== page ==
Come October, we were settled back in with Mama and life in the only town we had ever known before the summer of ‘85. But we didn’t miss a pitch once the playoffs began. The complete disappointment of being down 3-1 to Toronto (fortuitous that this was the first year that the LCS went to a best of seven format) followed by the elation of the comeback. So being down 3-1 to the Cards wasn’t a death sentence, but even after the "Orta Play" in game six (although I still choose to remember that game as the "Iorg Play"), it almost seemed like it only delayed the inevitable. After all, John Tudor (Mad Bum v.1985) was taking the mound. Surely Sabes would remember he was just a kid on the biggest sports stage and Tudor would crush our dreams of a first title. I remember literally crying to my dad on the phone after game 6. Not out of elation, but out of fear that the dream was going to end right there. Despite his calming pleas for me to just "believe," I couldn’t. It seemed like a week between games 6 and 7, and I never lost that sense of foreboding. But one swing changed it all. In another "seems like yesterday" moment, I will never forget Motley absolutely cranking a 3-2 offering from Tudor for what we all thought was a 2 run homer.

Just. Foul.

I remember Motley slamming his bat out of frustration and breaking it. He collected his composure and a new bat and hit the very next pitch into the history books. That was the moment I knew we were going to be world champions. My dad called seconds later and this 14 year old kid was crying again. At that moment, I finally believed. Tudor, of course, imploded and Saberhagen, the 21 year old kid from Chicago Heights, put on a clinic on how to maintain composure. There was no way to know then I would someday have 3 children who would someday love this team as much as me. By 2015 (and at that time 19, 16, and 14 years old), they had endured so many of the lost seasons. They had also likely grown weary of my stories from the most magical year of my life before they were born, but if they did, they never told me. But as I watched Bret and Brett embrace at the final out, there was just no way to know that it would be 30 years before that feeling was recaptured.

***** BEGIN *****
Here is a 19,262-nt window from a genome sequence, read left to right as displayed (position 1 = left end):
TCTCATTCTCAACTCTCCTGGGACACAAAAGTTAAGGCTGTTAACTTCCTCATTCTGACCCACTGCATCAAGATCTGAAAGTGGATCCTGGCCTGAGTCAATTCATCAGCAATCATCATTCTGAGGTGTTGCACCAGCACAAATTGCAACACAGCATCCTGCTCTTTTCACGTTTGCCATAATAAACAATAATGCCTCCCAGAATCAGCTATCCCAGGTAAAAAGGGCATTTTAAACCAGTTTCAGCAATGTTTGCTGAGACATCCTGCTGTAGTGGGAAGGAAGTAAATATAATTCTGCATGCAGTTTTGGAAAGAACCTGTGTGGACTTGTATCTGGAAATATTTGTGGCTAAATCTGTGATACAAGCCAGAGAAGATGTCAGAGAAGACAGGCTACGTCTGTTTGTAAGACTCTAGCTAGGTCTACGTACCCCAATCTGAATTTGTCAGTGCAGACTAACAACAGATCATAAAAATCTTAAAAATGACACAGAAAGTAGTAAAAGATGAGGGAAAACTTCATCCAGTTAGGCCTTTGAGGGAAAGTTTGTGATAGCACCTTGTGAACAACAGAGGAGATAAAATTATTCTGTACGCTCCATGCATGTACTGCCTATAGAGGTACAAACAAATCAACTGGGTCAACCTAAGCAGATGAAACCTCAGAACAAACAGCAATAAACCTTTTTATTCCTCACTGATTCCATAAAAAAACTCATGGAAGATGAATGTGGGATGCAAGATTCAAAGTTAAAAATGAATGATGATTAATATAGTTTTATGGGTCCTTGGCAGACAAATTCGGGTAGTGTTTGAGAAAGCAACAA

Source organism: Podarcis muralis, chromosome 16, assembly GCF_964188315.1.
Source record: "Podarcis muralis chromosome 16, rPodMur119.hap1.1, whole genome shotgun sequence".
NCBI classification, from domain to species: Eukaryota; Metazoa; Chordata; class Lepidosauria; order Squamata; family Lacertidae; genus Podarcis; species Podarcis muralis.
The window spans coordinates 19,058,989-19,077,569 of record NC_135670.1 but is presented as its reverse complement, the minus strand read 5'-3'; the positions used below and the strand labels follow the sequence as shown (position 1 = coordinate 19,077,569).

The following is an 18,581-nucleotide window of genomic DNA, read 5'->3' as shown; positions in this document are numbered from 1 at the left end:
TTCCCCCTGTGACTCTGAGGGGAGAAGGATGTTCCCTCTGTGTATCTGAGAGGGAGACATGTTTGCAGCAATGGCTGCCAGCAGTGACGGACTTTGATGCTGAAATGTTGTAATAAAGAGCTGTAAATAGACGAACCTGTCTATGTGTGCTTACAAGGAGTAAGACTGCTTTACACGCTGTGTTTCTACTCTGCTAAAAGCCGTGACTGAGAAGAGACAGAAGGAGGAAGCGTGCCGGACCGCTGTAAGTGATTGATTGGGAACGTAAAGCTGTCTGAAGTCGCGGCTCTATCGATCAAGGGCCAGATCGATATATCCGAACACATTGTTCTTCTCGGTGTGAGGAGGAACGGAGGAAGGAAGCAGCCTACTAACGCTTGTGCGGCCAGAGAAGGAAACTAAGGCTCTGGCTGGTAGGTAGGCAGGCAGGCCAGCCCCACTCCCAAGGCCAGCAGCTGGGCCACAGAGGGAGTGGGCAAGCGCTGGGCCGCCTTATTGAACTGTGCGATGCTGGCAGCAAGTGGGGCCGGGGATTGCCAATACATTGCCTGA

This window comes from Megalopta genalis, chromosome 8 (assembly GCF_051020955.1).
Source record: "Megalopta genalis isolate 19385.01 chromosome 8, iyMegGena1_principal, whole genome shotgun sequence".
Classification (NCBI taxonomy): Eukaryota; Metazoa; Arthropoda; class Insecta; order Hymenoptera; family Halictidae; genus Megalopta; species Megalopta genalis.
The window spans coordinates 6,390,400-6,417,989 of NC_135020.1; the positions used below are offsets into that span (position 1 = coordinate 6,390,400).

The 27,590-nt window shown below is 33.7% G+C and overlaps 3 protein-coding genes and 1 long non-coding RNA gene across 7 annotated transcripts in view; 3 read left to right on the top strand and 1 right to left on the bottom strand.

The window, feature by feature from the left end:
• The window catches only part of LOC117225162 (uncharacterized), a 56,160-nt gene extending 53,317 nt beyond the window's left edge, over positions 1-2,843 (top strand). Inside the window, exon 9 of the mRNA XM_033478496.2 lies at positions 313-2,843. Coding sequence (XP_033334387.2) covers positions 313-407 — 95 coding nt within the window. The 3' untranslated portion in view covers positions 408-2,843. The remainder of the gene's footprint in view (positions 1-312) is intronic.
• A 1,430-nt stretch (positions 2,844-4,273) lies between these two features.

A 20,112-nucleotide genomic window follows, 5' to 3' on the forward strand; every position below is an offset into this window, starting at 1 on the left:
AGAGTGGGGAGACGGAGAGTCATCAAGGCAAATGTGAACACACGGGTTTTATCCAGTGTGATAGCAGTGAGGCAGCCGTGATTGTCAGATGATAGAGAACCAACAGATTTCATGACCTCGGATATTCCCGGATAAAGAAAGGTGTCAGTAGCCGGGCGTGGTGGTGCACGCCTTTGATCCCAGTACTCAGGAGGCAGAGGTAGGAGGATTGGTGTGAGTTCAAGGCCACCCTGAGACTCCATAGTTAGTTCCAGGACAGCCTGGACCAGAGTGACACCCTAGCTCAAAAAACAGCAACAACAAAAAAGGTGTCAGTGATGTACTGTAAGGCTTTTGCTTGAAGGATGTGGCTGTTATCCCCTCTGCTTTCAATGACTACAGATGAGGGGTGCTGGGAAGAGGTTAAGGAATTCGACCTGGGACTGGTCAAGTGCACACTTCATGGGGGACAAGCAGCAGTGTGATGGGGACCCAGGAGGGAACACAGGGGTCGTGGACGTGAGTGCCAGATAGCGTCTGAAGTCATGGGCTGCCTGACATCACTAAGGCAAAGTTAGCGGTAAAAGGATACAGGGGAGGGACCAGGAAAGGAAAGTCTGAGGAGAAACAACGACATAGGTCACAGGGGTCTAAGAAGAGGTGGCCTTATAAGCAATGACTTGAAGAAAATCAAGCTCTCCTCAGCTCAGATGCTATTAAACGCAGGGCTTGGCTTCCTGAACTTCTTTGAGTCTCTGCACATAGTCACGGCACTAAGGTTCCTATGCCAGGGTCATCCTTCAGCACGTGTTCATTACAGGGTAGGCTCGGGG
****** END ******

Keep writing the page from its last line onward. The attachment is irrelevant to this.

By the time the Royals finally won another title, much had changed. My father had lost his long time battle with addiction. My little brother, one year to the day younger than me, never reached his 20th birthday, having become just another Chicago statistic. My mother had long since passed. My wife and best friend, the absolute love of my life and the mother of my three children (and a fellow die hard Royals fan) had been abruptly taken from us in a traffic accident. So the landscape of my life looked much different in 2014 and 2015 as the Royals took us all on an unbelievably magical ride. But one thing remained the same: my love for the Kansas City Royals. All three of my kids shared that love, and for them it had been a lifelong love. To share those beautiful memories with them (both the heartbreak of '14 and the electric elation of '15), produced a feeling that can't be put into words. That feeling is why I love sports.

The Kansas City Royals will be a part of me until the day I die. This FanPost (my first) isn't meant to read as tragedy or a plea for sympathy. I've been blessed with three incredible children, each of whom is already making their mark in this world. They share my passion and love for sports in general and the Royals in particular. And I can't wait until this team takes us on the next magical ride (even if I'm in a nursing home and have 10 grandkids by then!) That run will come. We can't wait!

This FanPost was written by a member of the Royals Review community. It does not necessarily reflect the views of the editors and writers of this site.